Meridian Star


July 5, 2014

Back to the good ole days of bass fishing

MERIDIAN — As an excited youngster began to reel in yet another lunker bluegill, his howls of delight were suddenly tempered by the piercing, blood-curdling scream of another youngster right next to him. Just as the young angler pulled the bull bream near the bank, a dark shadow appeared from out of nowhere and exploded on the bream, blasting a shower of water onto the children standing nearby. Suddenly all of the children were screaming for fear of their lives and the “freshwater” shark that had just attacked the bream and shattered the serenity of the morning.

    The young angler held on for dear life but neither he nor his outfit was up to the task of subduing the freshwater shark that latched onto and swallowed his bream. While the young children were in a frenzy, wiser heads prevailed with the knowledge that there were no sharks in this lake, which is located hundreds of miles from saltwater. But don’t try to tell that to the kids who witnessed the brutal attack, however.

    As an experienced angler, I realized instantly that a monster Florida bass had found an easy mark. The youngster was holding onto his favorite rod and reel combo with all his might. And just as he was about to be pulled into the lake his line broke, sending the young lad tumbling backwards.

    Scenes such as this are repeated over and over around the country each summer as fishermen head to the waters in search of tasty bream. You can bet that most of the bass in a lake learn very quickly where they can get an easy meal. And feast on bream they do, as happened during the Sandy Ridge Bream Tournament one year which was held at the farm of Frank Tillman.  Without fail somebody was going to lose a bream, or stringer of bream, to a hungry lunker bass.

    But before you think landing a lunker with a bream is easy, then think again. “Mike, we kept losing bream to these big bass so I decided to try my luck with a bream rigged on a bass outfit one day,” said Frank Tillman. “Each time I hooked a bream and cast it out, something different would happen. Sometimes the bass would swallow the bream and head for brush or the fence. If I put too much pressure on them they would spit the bream out, or straighten the hook. If I let them go they would get hung up!” And so it goes with landing a lunker bass. Once you get a bite you’ve got to land them. And landing a ten to fifteen pound bass isn’t a cakewalk.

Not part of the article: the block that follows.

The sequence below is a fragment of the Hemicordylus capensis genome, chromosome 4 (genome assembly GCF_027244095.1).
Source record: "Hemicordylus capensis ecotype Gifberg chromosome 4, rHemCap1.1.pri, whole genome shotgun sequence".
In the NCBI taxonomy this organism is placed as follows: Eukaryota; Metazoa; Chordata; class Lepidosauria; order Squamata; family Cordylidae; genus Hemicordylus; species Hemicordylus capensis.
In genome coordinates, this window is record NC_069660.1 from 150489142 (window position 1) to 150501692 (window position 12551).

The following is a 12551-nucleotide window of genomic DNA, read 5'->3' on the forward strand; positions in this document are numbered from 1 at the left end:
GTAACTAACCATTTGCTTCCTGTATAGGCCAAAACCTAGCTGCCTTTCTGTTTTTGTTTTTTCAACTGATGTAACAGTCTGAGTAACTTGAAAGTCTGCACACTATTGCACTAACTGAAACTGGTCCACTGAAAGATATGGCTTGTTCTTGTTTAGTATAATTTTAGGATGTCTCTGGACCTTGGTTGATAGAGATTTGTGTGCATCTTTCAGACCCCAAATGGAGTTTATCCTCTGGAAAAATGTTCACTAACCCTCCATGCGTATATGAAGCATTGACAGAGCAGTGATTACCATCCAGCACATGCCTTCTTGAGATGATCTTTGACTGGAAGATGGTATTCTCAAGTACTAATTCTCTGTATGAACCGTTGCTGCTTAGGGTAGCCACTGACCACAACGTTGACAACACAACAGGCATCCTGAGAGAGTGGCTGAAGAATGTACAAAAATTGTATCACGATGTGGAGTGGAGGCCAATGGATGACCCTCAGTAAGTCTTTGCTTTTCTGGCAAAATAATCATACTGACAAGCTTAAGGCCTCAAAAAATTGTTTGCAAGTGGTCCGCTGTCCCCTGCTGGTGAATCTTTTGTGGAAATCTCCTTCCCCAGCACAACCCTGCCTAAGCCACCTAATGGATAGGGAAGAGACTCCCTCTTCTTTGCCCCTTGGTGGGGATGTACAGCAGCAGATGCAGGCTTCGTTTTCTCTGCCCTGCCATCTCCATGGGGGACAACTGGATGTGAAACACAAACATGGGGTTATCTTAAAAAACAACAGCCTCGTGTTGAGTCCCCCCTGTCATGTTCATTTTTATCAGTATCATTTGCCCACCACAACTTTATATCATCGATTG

During my early years we caught hundreds of bass in ponds and lakes on live bait. Back in those days we used shiners, minnows, baitfish, suckers, or whatever else we could get our hands on. Usually the minnows were found at area bait shops or minnow farms. We’ve made many a stop at Covington’s, or Snowden’s minnow farms before heading to the lake. And of course we always caught fish. We got lots of bites, caught a few big ones and lost even more. It didn’t matter your age, or if you were male or female, you had an equal chance at getting bit and catching lunker bass.

    Of course with the advent of the soft plastics and more realistic bass lures, most bass anglers began to use artificial baits and most still do until this day. However, with the introduction of the Florida bass in Mississippi back in the 1980s and early 90s a new trend developed. Many anglers were unaware of the trend at first, but expert fishermen quickly became aware of it. While record size bass were being caught during the spring around spawning time, they were difficult to entice into biting.

    Oh yes, it could be done by those in the know who utilized extreme patience, skill and ability. However, after the spawn, most of those Florida bass seemingly left the shallows and disappeared off of the radar until showing back up the next spring during the spawn again.

    A few experts kept right on catching those big hawgs all summer on shiners, or minnows, but kept it a secret. Do you want to catch a monster bass? Then buy a few magnum minnows, or catch a few bream and head to the nearest lake or honey hole and hold on to your hat!

    Contact  Mike Giles at

601-917-3898 or e-mail him at

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